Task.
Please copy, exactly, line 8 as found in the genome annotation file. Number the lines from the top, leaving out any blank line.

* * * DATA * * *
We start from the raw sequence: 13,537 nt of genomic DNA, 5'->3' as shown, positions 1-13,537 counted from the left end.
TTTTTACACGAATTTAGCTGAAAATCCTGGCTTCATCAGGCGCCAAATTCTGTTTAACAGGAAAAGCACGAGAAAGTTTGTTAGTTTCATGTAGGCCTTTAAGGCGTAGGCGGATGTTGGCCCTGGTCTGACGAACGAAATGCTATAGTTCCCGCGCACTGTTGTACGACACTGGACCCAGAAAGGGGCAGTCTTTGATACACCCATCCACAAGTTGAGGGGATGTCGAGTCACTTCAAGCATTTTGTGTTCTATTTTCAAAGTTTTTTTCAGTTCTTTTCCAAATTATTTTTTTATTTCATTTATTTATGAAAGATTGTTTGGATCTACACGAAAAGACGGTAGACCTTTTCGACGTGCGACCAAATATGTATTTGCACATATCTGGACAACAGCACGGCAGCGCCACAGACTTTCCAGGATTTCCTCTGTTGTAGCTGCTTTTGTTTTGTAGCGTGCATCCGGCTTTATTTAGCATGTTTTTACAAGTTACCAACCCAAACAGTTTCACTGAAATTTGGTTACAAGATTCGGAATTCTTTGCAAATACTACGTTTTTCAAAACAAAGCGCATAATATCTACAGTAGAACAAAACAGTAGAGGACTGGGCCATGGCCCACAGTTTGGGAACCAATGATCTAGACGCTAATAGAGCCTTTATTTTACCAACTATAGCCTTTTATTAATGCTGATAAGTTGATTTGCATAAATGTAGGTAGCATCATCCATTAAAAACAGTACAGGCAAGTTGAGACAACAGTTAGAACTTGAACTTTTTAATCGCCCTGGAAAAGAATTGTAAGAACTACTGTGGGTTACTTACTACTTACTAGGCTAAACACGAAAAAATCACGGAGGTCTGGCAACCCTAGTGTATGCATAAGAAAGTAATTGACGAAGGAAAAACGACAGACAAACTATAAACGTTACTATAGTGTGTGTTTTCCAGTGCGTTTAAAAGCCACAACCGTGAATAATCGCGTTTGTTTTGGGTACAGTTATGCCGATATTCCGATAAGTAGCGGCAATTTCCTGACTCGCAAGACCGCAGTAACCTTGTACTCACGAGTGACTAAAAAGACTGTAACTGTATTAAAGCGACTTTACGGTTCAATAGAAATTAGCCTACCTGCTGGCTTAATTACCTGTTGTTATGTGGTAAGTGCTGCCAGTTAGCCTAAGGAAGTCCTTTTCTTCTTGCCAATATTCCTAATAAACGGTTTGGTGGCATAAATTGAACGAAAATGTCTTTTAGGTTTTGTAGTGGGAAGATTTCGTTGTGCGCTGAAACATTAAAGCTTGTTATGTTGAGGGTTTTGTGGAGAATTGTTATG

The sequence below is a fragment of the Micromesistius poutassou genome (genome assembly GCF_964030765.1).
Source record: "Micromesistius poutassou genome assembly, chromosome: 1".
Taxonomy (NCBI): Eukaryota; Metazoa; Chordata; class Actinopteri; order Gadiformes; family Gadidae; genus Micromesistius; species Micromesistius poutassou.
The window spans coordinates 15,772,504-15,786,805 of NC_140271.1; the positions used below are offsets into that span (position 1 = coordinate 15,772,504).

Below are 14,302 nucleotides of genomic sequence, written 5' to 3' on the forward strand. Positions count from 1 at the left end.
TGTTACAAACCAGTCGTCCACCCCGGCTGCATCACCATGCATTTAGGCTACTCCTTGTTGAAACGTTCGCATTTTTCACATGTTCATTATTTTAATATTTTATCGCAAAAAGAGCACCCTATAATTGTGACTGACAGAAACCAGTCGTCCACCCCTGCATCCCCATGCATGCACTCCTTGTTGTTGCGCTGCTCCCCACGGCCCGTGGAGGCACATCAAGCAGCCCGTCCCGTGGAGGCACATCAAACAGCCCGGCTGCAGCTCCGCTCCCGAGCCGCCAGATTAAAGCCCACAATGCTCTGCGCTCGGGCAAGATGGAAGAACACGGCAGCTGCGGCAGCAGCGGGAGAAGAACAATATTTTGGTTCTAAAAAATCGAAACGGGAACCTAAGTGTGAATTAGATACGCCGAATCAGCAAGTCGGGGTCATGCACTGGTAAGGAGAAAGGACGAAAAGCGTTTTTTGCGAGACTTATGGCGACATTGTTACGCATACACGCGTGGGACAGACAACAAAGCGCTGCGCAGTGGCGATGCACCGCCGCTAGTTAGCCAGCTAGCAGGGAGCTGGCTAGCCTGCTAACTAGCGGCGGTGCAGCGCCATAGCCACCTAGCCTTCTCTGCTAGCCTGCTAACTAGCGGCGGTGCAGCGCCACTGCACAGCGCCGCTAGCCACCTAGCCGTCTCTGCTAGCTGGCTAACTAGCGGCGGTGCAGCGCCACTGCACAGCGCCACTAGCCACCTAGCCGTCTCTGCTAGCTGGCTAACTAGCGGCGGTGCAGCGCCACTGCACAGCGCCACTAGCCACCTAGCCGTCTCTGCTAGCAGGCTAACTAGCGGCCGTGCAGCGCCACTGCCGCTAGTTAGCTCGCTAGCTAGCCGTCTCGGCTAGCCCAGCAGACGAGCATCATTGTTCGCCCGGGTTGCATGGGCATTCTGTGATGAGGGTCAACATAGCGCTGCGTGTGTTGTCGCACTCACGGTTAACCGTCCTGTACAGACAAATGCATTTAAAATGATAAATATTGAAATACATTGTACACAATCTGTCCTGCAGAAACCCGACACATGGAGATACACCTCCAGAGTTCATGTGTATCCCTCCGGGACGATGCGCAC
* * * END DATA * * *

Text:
TGTTACAAACCAGTCGTCCACCCCGGCTGCATCACCATGCATTTAGGCTACTCCTTGTTGAAACGTTCGCATTTTTCACATGTTCATTATTTTAATATTTTATCGCAAAAAGAGCACCCTATAATTGTGACTGACAGAAACCAGTCGTCCACCCCTGCATCCCCATGCATGCACTCCTTGTTGTTGCGCTGCTCCCCACGGCCCGTGGAGGCACATCAAGCAGCCCGTCCCGTGGAGGCACATCAAACAGCCCGGCTGCAGCTCCGCTCCCGAGCCGCCAGATTAAAGCCCACAATGCTCTGCGCTCGGGCAAGATGGAAGAACACGGCAGCTGCGGCAGCAGCGGGAGAAGAACAATATTTTGGTTCTAAAAAATCGAAACGGGAACCTAAGTGTGAATTAGATACGCCGAATCAGCAAGTCGGGGTCATGCACTGGTAAGGAGAAAGGACGAAAAGCGTTTTTTGCGAGACTTATGGCGACATTGTTACGCATACACGCGTGGGACAGACAACAAAGCGCTGCGCAGTGGCGATGCACCGCCGCTAGTTAGCCAGCTAGCAGGGAGCTGGCTAGCCTGCTAACTAGCGGCGGTGCAGCGCCATAGCCACCTAGCCTTCTCTGCTAGCCTGCTAACTAGCGGCGGTGCAGCGCCACTGCACAGCGCCGCTAGCCACCTAGCCGTCTCTGCTAGCTGGCTAACTAGCGGCGGTGCAGCGCCACTGCACAGCGCCACTAGCCACCTAGCCGTCTCTGCTAGCTGGCTAACTAGCGGCGGTGCAGCGCCACTGCACAGCGCCACTAGCCACCTAGCCGTCTCTGCTAGCAGGCTAACTAGCGGCCGTGCAGCGCCACTGCCGCTAGTTAGCTCGCTAGCTAGCCGTCTCGGCTAGCCCAGCAGACGAGCATCATTGTTCGCCCGGGTTGCATGGGCATTCTGTGATGAGGGTCAACATAGCGCTGCGTGTGTTGTCGCACTCACGGTTAACCGTCCTGTACAGACAAATGCATTTAAAATGATAAATATTGAAATACATTGTACACAATCTGTCCTGCAGAAACCCGACACATGGAGATACACCTCCAGAGTTCATGTGTATCCCTCCGGGACGATGCGCAC